BoulDurango, See-I and RockyGrass

by Chris Aaland

Microbrews and oysters. These are two things Seattle offers in great abundance. Last week saw me on my first trek into the Emerald City. My friend Andy Chase and I devoured four dozen of the bivalve mollusks and sampled several local ales during our down time. Elliott’s Oyster House on Pier 56 featured 24 local oysters and 10 Washington micros. The Pike Brewery offered a six-beer sampler of four-ounce tasters of their brews, including the absolutely stunning Kilt Lifter Scotch-style ale. Their spicy coconut mussels and clams weren’t too shabby, either.

But what stood out in Seattle was the friendliness of the folks we met. Much like here, people seemed truly happy to live there and were proud of their burg. A crowd of 50, including dozens of Fort Lewis College alumni, joined us for a gathering to meet new President Dene Kay Thomas and other administrators. All seemed equally proud of their FLC and Durango experiences and their new Seattle lives. Similarities included a green ethos, a liberal bent, countless outdoor activities, a thriving music scene, a strong Native American influence, and great local food and brews. No wonder more than 180 grads of Colorado’s Campus in the Sky call the Seattle area home (as do more than 4 million others). There’s even a former Skyhawk football coach, Gus Bradley, serving as defensive coordinator for the Seattle Seahawks.

The microbrewing world is a small one, populated by artisans and activists who rebelled against mass-produced corporate swill and reinvigorated the beer world with a touch of class. Here in Colorado, just as in the Pacific Northwest, they’ve succeeded. Most of these suds saints also have big hearts, supporting a variety of local causes: hence the notion behind the second annual Tour of BoulDurango and the collaboratively brewed Skavery Wheelsucker Wheat. At 2 p.m. Saturday, a dozen craft brewers from across Colorado will complete a five-day, 470-mile bicycle ride from Avery Brewing in Boulder to the Ska Brewing World Headquarters in Bodo. The celebratory bash that follows includes the tapping of the first Durango kegs of Wheelsucker, a traditional hefewiezen that makes a mighty fine radler, mind you, plus live ska music by S.O.B. Proceeds benefit the La Plata County Safe Roads Coalition. Participating rider/brewers include Adam Avery (Avery Brewing), Dale Katechis (Oskar Blues) and Dave Thibodeau (Ska). Other participating breweries include Tommyknocker, Breckenridge, Eddyline, the Brick Oven, Ourayle House and Colorado Boy. Similar fund-raisers will take place at breweries along the route.

Babylon Collapse Sound System presents a KDUR benefit featuring See-I, Dr. Israel and DJ I-Gene at 9 p.m. Friday at the Abbey. See-I has been called one of the East Coast’s premier reggae/dub party bands. Dr. Israel has turned heads for his blend of reggae, dub, jungle, punk and hardcore.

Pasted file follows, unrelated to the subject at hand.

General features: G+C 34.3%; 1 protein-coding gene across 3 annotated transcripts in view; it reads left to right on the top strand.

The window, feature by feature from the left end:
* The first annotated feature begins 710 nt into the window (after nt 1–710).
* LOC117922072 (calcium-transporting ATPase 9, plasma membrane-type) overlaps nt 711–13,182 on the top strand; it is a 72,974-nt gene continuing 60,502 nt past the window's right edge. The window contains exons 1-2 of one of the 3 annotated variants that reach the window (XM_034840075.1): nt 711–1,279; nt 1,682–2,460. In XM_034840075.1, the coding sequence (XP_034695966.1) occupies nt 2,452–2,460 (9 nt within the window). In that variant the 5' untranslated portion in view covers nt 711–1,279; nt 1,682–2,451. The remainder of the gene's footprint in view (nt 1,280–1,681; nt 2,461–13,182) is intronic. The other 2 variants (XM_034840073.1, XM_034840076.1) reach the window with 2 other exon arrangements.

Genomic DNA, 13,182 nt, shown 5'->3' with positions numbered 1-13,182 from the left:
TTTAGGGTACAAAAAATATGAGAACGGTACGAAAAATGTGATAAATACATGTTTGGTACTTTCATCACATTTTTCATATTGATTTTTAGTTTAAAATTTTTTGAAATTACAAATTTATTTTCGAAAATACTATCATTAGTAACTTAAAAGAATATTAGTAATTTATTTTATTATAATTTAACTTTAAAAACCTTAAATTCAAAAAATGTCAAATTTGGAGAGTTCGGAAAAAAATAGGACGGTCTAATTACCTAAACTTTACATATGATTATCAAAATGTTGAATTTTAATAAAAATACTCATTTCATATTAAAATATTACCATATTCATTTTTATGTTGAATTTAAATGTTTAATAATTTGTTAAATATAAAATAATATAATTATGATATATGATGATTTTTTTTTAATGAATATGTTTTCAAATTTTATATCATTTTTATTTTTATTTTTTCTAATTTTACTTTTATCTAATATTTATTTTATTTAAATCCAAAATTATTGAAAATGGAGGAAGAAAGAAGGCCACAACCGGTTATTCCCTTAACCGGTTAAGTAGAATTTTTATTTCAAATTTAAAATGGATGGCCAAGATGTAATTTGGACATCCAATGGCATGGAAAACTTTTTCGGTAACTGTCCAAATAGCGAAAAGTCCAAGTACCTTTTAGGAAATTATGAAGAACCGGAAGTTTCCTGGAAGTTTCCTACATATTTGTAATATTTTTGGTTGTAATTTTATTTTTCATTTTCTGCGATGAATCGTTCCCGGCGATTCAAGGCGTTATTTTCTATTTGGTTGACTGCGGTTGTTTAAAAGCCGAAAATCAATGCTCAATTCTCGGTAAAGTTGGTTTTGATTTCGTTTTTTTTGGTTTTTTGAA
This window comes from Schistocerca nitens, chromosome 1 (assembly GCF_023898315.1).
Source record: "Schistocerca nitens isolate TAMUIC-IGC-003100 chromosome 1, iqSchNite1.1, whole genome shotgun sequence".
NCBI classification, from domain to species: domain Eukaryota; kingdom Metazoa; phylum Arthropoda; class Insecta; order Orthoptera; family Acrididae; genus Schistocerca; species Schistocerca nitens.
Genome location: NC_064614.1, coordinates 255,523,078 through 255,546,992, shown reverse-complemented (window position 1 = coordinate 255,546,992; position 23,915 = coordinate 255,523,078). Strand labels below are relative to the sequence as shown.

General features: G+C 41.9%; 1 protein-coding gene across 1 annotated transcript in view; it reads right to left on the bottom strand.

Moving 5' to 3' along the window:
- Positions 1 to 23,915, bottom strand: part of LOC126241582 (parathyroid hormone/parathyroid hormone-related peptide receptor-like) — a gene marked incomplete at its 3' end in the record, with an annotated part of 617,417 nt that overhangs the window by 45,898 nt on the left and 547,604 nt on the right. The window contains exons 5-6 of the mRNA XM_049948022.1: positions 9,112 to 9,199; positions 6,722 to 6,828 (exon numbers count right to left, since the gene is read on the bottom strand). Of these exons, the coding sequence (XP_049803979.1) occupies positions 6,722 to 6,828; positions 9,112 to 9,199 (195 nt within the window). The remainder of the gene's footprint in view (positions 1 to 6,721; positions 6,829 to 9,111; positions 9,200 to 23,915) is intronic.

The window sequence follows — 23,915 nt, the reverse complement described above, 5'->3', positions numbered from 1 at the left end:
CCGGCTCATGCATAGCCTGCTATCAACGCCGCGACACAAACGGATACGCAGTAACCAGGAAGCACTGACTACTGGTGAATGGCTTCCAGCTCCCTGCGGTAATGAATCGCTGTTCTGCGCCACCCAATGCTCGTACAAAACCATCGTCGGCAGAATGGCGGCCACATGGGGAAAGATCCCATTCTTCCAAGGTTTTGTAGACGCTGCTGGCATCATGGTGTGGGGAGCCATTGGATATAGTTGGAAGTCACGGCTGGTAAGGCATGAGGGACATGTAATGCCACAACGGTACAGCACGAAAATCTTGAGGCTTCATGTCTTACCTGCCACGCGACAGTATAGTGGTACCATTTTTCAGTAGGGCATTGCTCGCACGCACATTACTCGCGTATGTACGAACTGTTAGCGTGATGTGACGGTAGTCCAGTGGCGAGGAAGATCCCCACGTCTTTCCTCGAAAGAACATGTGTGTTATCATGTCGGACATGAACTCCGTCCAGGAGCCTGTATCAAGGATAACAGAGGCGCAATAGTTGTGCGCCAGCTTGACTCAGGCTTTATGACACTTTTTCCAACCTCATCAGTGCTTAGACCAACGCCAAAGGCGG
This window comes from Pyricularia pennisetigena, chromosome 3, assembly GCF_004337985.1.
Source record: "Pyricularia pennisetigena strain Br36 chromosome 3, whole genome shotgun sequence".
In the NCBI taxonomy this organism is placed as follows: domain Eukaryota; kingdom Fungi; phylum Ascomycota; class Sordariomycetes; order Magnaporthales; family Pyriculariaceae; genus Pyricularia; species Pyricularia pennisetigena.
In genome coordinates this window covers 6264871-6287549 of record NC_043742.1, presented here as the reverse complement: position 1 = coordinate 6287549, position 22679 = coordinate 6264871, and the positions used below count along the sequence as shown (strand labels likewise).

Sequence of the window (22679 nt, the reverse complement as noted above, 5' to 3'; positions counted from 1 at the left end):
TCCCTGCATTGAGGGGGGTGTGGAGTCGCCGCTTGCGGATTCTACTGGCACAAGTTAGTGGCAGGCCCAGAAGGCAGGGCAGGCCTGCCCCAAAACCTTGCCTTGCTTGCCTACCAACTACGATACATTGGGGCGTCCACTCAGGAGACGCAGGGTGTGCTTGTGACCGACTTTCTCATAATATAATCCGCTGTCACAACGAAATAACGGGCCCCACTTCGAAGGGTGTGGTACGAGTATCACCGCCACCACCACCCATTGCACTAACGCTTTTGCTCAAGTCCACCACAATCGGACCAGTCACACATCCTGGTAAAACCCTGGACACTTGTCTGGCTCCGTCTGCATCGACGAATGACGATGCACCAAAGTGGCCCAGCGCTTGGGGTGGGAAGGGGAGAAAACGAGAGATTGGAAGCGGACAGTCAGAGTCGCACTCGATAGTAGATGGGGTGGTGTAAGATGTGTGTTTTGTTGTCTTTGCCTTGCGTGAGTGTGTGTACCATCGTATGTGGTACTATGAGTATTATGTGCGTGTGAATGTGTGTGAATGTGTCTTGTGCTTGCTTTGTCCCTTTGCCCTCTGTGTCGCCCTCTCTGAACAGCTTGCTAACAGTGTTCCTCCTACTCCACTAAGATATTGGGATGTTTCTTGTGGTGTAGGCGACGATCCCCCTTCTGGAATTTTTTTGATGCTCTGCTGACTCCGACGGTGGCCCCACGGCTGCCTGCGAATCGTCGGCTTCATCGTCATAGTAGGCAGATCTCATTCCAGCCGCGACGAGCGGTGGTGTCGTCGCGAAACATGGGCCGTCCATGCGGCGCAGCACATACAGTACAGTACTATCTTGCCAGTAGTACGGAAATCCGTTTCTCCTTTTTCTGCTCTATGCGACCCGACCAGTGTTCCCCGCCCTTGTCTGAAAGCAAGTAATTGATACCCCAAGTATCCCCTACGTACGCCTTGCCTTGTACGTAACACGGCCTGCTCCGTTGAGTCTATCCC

The Abbey also hosts Americana at 7 p.m. Saturday in the form of Mississippi native Jason Eady. His third album, “When the Money’s All Gone,” delivers Southern gospel stomps and New Orleans soul; his 2007 effort, “Wild Eyed Serenade,” made No Depression magazine’s Top 50 albums of the year in its annual readers’ poll.

Music in the Mountains treats Durango to a free concert at noon today (Thurs., July 22) in the Three Springs Plaza. The low brass performance features tubas and trombones. Buy lunch in Three Springs or bring your own picnic.

Elsewhere: Kirk James does solo blues from 5-8 p.m. tonight at Rylee Mac’s Market; tonight’s weekly Ska-B-Q features the rock of Moondog Jones; Black Velvet, featuring Nina Sasaki and Larry Carver, plays Rylee Mac’s at 5 p.m. Friday; Tumblin’ Dice does rock and blues at the Purple Haze from 6-10 p.m. Friday; the Kirk James Blues Band rocks Vallecito’s Schank House from 6-10 p.m. Friday; Giants Dance brings its Celtic flare to the Durango Farmers Market on Saturday; Black Velvet encores at Sweeney’s Restaurant at 5:30 p.m. Saturday; and the Lawn Chair Kings take their Western garage north to Telluride’s Last Dollar Saloon at 9-ish Saturday.

And then there’s RockyGrass. The 38th annual festival of traditional bluegrass — which, since 1993, has been held at the Planet Bluegrass Ranch in Lyons on the banks of the St. Vrain River — is without doubt my favorite musical pilgrimage of the year. 2010 marks my 12th straight RockyGrass. This week’s Top Shelf list includes the 10 things I’m looking forward to the most at Rockygrass:

1. Doc Watson. The 87-year-old legend always sends chills down my spine.

2. Two-time Meltdown veteran Junior Sisk bringing Rambler’s Choice (and their great new album, “Heartaches and Dreams”) to the main stage Sunday.

3. Tony Rice. The world’s best bluegrass guitarist jams with the Travelin’ McCourys on Saturday and with his own Tony Rice Unit on Sunday.

4. A mini-reunion of Broke Mountain. I’m sure Travis Book (Infamous Stringdusters) and Anders Beck (Greensky Bluegrass) will find themselves at the same campground pick.

5. Tubing the St. Vrain through the festival grounds when temperatures hit the 90-degree mark each day.

6. Bobby Osborne. Brother Sonny may have retired in 2005, but his mandolin-playing older brother brings the Rocky Top X-Press to Lyons on Sunday.

7. Sisters Dumplings. I’ve gained five pounds in chicken, dough and ginger sauce in past years.

8. Jeff Scroggins. The Albuquerque banjo wizard will no doubt drop jaws in the campground. He’ll also join his regular band, the Blue Canyon Boys, at Oskar Blues Saturday night.

9. The Seldom Scene. Sure, Ben Eldridge is the last original member. But Lou Reid, Ronnie Simpkins, Fred Travers and Dudley Connell make for a great lineup, too.

10. Payback. The Oskar Blues boys hooked us up with their deep fryer for Father’s Day po’ boys at Telluride; I’ll hit their boutique for a boatload of beer geek schwag and some fat crab cakes.

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